Bahamian Evacuees Are Being Denied Temporary Protection By The Trump Administration
Over the first three days of September 2019, Category 5 Hurricane Dorian hovered above the Bahamas, where it ripped through homes, businesses, sea harbors, and more. The severe storm caused many residents' homes to be destroyed, leaving them without shelter and in many cases, without access to food. Clearly, they need as much aid as they can get, but unfortunately Bahamian evacuees are being denied temporary protection by the Trump administration. Yes, really. Elite Daily reached out to the White House and the Department of Homeland Security (DHS) for comment, but did not immediately hear back.
On Thursday, Sept. 12, NBC News reported that the United States will not grant temporary protection status (TPS) to Bahamians displaced by Hurricane Dorian, which would have allowed evacuees to live and work within the United States until the area was deemed safe to return to. Prior to this decision, the administration had considered granting protections to displaced Bahamians, but was still unsure. On Monday, Sept. 9, President Donald Trump aired his apparent concerns about allowing Bahamians into the United States by stating that "very bad people" and "drug dealers" could enter the United States from the Bahamas. Trump said,
I don't want to allow people that weren't supposed to be in the Bahamas to come into the United States, including some very bad people and some very bad gang members and some very, very bad drug dealers.
Elite Daily reached out to the White House for comment on the administration denying temporary protection, and for further comment on Trump's Sept. 9 remarks, but did not hear back in time for publication.
Hurricane Dorian left a devastating impact on the Bahamas. According to USA Today, the Caribbean Disaster Emergency Management Agency reported that 15,000 Bahamians are still without food and shelter, and at least 50 people have died due to the storm. However, Bahamian Prime Minister Hubert Minnis said during an address on Wednesday, Sept. 11 that the death toll is likely to "significantly" increase. Not only is the death toll expected to change, but the exact number of missing residents is still unclear. On Sept. 11, Reuters reported that Bahamian officials believe that some 1,300 residents are missing after Hurricane Dorian, which is a drop from the previously believed estimate of 2,500. However, due to people being evacuated and some fleeing to shelters, it's hard to confirm the number of people missing.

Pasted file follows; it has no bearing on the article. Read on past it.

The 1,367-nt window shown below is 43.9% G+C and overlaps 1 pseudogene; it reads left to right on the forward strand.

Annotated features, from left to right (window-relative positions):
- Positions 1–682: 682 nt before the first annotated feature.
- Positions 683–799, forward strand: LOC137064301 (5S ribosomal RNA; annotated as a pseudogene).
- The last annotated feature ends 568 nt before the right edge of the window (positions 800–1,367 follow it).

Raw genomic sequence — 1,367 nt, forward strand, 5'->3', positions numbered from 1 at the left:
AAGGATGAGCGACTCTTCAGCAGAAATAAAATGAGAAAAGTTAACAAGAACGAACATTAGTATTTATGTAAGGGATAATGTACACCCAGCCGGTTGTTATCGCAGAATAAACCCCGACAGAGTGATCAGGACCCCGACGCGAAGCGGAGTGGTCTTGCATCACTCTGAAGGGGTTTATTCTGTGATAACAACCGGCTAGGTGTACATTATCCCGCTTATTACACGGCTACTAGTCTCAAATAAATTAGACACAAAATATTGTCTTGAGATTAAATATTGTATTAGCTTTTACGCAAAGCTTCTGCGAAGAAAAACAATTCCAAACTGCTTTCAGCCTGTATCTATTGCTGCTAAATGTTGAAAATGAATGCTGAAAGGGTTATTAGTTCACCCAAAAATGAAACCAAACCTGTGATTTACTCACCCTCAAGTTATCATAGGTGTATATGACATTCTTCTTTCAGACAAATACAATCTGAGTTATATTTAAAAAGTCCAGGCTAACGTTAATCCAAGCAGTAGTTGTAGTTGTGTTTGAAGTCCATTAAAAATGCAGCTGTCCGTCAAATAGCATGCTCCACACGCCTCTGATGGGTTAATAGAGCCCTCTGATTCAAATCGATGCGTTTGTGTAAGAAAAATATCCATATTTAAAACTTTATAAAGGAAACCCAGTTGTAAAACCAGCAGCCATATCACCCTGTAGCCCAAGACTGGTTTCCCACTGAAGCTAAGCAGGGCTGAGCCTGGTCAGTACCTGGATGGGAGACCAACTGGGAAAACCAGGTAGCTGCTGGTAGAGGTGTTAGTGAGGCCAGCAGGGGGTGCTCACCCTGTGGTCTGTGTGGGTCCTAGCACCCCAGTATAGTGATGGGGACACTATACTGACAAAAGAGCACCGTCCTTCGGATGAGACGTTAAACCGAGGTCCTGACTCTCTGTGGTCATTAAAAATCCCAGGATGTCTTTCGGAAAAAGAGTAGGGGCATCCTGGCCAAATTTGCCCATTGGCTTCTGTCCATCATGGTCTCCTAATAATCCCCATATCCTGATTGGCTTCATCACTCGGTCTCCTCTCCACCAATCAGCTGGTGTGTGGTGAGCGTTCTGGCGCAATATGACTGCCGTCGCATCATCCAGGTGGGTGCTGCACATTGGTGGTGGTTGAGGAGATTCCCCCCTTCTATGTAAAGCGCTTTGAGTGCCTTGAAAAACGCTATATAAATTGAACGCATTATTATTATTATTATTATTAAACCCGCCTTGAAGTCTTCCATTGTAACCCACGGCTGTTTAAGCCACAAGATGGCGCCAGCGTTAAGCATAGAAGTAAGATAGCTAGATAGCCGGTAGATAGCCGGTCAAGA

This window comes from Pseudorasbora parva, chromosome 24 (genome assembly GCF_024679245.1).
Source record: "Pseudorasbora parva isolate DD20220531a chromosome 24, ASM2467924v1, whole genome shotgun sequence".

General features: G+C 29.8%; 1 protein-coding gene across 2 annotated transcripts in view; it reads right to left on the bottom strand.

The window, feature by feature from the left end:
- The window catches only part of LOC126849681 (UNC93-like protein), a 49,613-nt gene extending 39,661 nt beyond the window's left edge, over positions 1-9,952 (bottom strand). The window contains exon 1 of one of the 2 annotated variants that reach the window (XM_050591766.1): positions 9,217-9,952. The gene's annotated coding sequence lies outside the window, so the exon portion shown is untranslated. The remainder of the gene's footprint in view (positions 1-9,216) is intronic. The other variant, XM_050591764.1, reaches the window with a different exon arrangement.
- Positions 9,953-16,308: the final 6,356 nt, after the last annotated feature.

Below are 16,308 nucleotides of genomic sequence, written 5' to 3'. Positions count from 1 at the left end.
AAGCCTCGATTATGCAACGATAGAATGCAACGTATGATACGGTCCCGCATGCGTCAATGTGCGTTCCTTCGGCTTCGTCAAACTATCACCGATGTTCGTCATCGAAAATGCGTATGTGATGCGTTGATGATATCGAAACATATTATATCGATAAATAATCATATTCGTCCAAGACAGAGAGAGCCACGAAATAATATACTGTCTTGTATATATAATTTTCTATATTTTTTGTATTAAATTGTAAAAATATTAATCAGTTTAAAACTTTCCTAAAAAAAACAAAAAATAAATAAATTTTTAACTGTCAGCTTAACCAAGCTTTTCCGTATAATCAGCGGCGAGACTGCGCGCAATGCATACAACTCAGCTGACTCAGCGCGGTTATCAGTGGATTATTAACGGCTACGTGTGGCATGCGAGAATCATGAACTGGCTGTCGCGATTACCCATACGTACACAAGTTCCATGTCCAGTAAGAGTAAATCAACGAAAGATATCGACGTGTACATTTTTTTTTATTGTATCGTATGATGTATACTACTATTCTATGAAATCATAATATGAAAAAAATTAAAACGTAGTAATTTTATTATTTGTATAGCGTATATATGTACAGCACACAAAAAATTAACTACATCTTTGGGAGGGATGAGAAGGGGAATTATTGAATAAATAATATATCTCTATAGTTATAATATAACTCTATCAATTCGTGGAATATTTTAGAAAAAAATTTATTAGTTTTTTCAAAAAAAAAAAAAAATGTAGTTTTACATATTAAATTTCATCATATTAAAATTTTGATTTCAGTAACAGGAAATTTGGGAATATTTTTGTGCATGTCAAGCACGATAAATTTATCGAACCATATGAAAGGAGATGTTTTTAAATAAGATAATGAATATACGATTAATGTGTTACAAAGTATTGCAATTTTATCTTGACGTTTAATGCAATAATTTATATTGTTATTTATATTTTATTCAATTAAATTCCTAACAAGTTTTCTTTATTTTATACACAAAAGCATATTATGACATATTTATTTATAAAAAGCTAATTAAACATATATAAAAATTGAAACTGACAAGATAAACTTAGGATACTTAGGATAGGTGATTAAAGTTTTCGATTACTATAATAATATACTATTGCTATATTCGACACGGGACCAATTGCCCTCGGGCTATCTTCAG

TPS was established in the United States by Congress after passing the Immigration Act of 1990. Its mission is to grant residents of foreign nations the opportunity to enter the United States if their homes are deemed unsafe and putting them at the risk of violence and disease, or if their lives are threatened. However, the Trump administration is slowly making changes to these protections. According to immigration reform organization America's Voice (AV), DHS has been terminating TPS for countries whose protection deadlines are approaching. These countries include: Sudan, Nicaragua, El Salvador, Haiti, Nepal, and Honduras. Elite Daily reached out to DHS for comment on terminating TPS for foreign counties, but did not hear back in time for publication.
The Trump administration might have declined TPS for Bahamians, but others are standing up and offering a helping hand. Celebrities including singer Justin Timberlake and golf professional Tiger Woods created the One Bahamas Fund in an effort to raise $12 million for Hurricane Dorian relief in the Bahamas. So, take some time and see if you can help.